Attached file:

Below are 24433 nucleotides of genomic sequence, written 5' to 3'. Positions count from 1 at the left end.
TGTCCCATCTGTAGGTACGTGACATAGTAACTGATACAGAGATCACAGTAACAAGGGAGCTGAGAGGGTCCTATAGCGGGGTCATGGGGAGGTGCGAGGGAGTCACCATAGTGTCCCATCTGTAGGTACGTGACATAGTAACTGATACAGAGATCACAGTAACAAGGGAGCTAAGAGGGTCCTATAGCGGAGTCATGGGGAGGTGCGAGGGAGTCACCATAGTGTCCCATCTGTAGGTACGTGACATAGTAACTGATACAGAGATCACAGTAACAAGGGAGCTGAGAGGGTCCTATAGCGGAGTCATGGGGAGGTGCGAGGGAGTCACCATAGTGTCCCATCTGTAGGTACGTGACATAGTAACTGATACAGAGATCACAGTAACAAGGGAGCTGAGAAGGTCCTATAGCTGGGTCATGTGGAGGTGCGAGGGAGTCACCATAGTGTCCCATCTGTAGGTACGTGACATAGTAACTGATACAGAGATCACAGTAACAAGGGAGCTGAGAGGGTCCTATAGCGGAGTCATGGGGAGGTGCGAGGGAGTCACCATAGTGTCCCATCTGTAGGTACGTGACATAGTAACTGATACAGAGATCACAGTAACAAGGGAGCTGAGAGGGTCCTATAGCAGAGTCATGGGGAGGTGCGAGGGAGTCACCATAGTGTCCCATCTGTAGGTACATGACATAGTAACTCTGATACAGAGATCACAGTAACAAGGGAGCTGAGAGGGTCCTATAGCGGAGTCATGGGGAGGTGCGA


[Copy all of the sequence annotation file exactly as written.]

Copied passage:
Below are 24433 nucleotides of genomic sequence, written 5' to 3'. Positions count from 1 at the left end.
TGTCCCATCTGTAGGTACGTGACATAGTAACTGATACAGAGATCACAGTAACAAGGGAGCTGAGAGGGTCCTATAGCGGGGTCATGGGGAGGTGCGAGGGAGTCACCATAGTGTCCCATCTGTAGGTACGTGACATAGTAACTGATACAGAGATCACAGTAACAAGGGAGCTAAGAGGGTCCTATAGCGGAGTCATGGGGAGGTGCGAGGGAGTCACCATAGTGTCCCATCTGTAGGTACGTGACATAGTAACTGATACAGAGATCACAGTAACAAGGGAGCTGAGAGGGTCCTATAGCGGAGTCATGGGGAGGTGCGAGGGAGTCACCATAGTGTCCCATCTGTAGGTACGTGACATAGTAACTGATACAGAGATCACAGTAACAAGGGAGCTGAGAAGGTCCTATAGCTGGGTCATGTGGAGGTGCGAGGGAGTCACCATAGTGTCCCATCTGTAGGTACGTGACATAGTAACTGATACAGAGATCACAGTAACAAGGGAGCTGAGAGGGTCCTATAGCGGAGTCATGGGGAGGTGCGAGGGAGTCACCATAGTGTCCCATCTGTAGGTACGTGACATAGTAACTGATACAGAGATCACAGTAACAAGGGAGCTGAGAGGGTCCTATAGCAGAGTCATGGGGAGGTGCGAGGGAGTCACCATAGTGTCCCATCTGTAGGTACATGACATAGTAACTCTGATACAGAGATCACAGTAACAAGGGAGCTGAGAGGGTCCTATAGCGGAGTCATGGGGAGGTGCGA